ing. You can feel what you breathe, tumn, nor Winter, but only March.
and see it too. It is like breathing
water-as I suppose the fishes do.-
And then the taste of them, when
dashed with a due seasoning of sea-
coal smoke, is far from insipid. Not
that I would recommend them medi-
cinally; especially to persons of quea-
sy stomachs, delicate nerves, and af-
flicted with bile. But for one of a
good robust habit of body, and not
dainty withal, which such, by the bye,
never are, there is nothing better in its
way than a well-mixed Metropolitan
fog. There is something substan-
tial in it. You
may cut and come
again." It is at once meat and drink,
too;-something between egg-flip and
omelette soufflée; but much more di-
gestible than either. And it wraps
you round like a cloak, into the bar-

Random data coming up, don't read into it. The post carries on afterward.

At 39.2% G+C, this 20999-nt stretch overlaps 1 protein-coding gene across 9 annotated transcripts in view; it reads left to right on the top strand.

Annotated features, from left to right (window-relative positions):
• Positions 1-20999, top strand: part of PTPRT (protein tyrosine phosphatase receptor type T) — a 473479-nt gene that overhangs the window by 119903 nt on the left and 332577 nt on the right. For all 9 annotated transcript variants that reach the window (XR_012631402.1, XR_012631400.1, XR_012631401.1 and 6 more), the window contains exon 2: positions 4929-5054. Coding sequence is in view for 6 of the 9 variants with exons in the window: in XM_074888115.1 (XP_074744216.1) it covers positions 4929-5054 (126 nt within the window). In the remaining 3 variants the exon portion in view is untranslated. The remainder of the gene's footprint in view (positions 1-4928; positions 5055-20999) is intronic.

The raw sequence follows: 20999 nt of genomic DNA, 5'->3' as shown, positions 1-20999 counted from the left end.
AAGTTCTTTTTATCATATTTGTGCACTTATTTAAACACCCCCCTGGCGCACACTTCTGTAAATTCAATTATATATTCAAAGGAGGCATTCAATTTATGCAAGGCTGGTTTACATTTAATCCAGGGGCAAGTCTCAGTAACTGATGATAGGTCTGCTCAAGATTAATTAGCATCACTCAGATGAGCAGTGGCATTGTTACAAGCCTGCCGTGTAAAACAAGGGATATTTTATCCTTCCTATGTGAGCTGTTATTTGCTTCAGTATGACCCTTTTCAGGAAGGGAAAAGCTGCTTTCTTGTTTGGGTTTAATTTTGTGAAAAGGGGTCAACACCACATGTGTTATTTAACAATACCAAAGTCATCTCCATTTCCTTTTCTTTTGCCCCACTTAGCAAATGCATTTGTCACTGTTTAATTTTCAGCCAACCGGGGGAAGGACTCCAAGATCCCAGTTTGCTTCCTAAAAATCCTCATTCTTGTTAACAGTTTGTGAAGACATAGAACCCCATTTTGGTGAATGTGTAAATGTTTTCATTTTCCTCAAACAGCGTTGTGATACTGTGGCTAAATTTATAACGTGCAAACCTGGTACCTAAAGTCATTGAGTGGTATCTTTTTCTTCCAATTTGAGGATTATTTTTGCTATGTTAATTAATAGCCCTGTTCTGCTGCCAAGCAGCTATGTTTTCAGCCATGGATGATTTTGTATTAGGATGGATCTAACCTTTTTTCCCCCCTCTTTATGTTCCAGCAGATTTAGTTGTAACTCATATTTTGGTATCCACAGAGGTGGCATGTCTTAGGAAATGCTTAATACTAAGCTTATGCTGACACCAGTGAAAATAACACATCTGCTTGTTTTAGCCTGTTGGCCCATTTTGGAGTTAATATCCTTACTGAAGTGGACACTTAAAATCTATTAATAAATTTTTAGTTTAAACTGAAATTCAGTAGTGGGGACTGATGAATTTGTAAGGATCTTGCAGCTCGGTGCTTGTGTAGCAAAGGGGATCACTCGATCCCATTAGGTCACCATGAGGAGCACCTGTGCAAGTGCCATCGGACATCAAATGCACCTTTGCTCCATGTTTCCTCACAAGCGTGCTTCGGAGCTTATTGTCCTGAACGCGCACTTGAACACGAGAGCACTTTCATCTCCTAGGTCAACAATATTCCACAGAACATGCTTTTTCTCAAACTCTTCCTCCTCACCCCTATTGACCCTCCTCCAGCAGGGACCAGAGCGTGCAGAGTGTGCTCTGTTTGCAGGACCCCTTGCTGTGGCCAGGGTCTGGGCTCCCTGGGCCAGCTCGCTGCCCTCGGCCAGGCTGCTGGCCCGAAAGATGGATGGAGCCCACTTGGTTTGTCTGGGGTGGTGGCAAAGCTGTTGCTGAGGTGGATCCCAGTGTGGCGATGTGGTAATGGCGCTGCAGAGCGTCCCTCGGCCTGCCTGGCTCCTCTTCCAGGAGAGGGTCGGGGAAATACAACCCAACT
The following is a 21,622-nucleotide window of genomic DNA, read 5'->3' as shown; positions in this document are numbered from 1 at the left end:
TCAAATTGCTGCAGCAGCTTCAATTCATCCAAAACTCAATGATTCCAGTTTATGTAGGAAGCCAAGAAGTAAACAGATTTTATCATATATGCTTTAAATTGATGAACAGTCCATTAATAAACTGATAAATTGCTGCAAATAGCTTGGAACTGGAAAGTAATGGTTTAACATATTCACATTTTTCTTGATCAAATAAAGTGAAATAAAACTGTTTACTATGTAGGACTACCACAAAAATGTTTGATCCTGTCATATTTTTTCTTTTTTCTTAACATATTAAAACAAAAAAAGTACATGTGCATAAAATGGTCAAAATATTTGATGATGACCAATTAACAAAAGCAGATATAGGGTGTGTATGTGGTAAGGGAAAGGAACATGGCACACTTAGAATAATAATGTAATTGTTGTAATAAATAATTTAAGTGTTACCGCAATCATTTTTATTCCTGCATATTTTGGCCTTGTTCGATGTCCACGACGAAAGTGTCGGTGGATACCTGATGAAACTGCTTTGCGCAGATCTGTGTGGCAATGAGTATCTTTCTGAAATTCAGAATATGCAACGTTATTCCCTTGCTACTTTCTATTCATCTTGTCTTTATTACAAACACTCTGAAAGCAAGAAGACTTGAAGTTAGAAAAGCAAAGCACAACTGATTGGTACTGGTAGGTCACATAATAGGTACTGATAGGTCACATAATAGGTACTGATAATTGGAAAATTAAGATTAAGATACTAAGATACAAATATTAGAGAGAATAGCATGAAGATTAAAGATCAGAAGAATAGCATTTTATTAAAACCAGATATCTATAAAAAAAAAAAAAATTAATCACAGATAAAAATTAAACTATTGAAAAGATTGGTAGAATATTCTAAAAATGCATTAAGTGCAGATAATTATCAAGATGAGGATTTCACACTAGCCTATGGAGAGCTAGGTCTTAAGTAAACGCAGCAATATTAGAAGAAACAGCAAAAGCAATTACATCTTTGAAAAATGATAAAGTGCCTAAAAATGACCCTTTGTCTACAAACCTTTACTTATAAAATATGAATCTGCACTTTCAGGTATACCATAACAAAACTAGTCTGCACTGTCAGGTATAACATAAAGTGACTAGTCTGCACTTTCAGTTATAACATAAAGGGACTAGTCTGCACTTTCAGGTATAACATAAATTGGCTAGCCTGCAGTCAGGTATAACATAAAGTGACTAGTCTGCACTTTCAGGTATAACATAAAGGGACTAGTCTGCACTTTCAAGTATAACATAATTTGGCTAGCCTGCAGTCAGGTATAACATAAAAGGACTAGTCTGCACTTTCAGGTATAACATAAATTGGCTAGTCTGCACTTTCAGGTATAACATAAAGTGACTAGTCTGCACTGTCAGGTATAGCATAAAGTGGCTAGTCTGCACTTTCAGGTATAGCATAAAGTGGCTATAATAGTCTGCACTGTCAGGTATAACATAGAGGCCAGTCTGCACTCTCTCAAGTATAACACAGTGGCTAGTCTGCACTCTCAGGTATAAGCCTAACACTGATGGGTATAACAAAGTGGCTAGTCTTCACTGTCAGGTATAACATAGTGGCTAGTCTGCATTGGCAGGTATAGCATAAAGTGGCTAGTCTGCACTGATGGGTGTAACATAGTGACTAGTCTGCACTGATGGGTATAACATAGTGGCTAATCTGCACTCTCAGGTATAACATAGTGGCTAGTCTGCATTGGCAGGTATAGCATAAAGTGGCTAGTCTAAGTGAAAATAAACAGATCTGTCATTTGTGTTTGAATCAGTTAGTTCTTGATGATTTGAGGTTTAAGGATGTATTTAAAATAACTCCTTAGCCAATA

gain. No-I maintain that a London
fog is a thing not to be sneezed at-
if you can help it.-Mem. As many
spurious imitations of the above are
abroad-such as Scotch mists, and the

But what I particularly object to in
March is its winds. They say-

like-which are no less deleterious
than disagreeable-please to ask for
the "true London Particular"-as

Smoke, Steam, & Co.-no others are

In fact, and sub rosa,-November
is month that has not been fairly
done by; and for my part I think it
should by no means have been fixed
upon as that which is, par excellence,
the month best adapted to hang and
drown one's self in ;-seeing that, to a
wise man, that should never be an af-
fair of atmosphere. But if a month
must be set apart for such a process-
(on the principle of luck-which de-
termines that we are bound to begin
our worldly concerns on a particular
day, viz. on Saturday-and would,
therefore, by a parity of reasoning, call
upon us to end them with a similar
view to times and seasons) let that
month be henceforth March ;-for it
has, at this present writing, no one
characteristic by which to designate it

"March winds and April showers
Bring forth May flowers."

But I doubt the fact. They may call
them forth, perhaps,-whistling over
the roofs of their subterraneous dwell-
ings, to let them know that Winter is
past and gone. Or, in our disposition